Tuesday, 3 September 2019

most serene

This day in 301 AD marks the traditional founding of the state sometimes referred to as the Titanic Republic due to the location of its first church at the summit of Monte Titano built by stonemason Marinus of Rab and his compatriot Leo who fled Emperor Diocletian’s persecution of Christians after helping to rebuild the city walls of neighbouring Rimini after a raid by pirates, and the national day of San Marino (Serenissima Repubblica di San Marino, previously here, here, here and here), the world‘s fifth smallest country and an enclave of Italy, is a good invitation to reflect on the nature of res publica and governance.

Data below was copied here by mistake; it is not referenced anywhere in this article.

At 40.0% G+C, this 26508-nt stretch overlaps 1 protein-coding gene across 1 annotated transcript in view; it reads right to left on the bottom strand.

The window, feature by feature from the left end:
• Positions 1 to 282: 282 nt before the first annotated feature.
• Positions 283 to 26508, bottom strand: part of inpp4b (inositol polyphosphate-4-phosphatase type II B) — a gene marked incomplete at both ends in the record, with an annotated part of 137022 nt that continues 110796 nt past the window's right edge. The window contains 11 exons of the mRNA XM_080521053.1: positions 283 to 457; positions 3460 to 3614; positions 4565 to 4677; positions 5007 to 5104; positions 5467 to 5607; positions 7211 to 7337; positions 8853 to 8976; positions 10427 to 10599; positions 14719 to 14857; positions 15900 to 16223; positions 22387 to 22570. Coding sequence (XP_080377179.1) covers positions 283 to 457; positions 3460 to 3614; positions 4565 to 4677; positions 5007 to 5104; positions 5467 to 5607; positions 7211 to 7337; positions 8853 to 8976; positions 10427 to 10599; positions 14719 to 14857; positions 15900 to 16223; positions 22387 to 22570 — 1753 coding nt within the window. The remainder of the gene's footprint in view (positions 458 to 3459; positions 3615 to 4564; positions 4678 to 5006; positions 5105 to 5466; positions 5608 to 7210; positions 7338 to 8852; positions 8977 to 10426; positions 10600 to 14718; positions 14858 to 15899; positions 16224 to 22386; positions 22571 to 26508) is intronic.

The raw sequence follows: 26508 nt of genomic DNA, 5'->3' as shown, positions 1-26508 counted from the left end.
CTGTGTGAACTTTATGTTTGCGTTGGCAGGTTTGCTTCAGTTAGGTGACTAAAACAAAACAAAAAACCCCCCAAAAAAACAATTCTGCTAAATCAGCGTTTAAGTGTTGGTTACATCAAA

Looking at San Marino’s constitution, stability, solvency plus its longevity, one has to question whether we’re even understanding the subject. Prior to 1243, San Marino had no true head of state with only the Pope was nominal ruler and affairs of the city were governed by a oligarchy of the great families called the Argengo. Genoese Innocent IV, fearing that the families were growing too powerful, intervened to check their authority by investing democratic processes in the Grand and General Councils. From this elected body—sixty representatives, members elevate two Captains Regent to govern for a term of six-months. Like the Argengo’s roots in the patrician senate, the policy of nominating a pair of leaders (the co-rulers being from opposing political parties), short incumbency periods and frequent elections date back to the Roman Republic’s consulship, the city state being formed as the Empire began its decline. San Marino has had more female heads of state than any other country.  At the expiration of their half-a-year term, there’s a three day evaluation period during which the public can levy complaints against ex-leaders (consecutive terms are not allowed) and initiate legal proceedings if warranted. I think we owe a great debt to the Sammarinese for this civics lesson alone.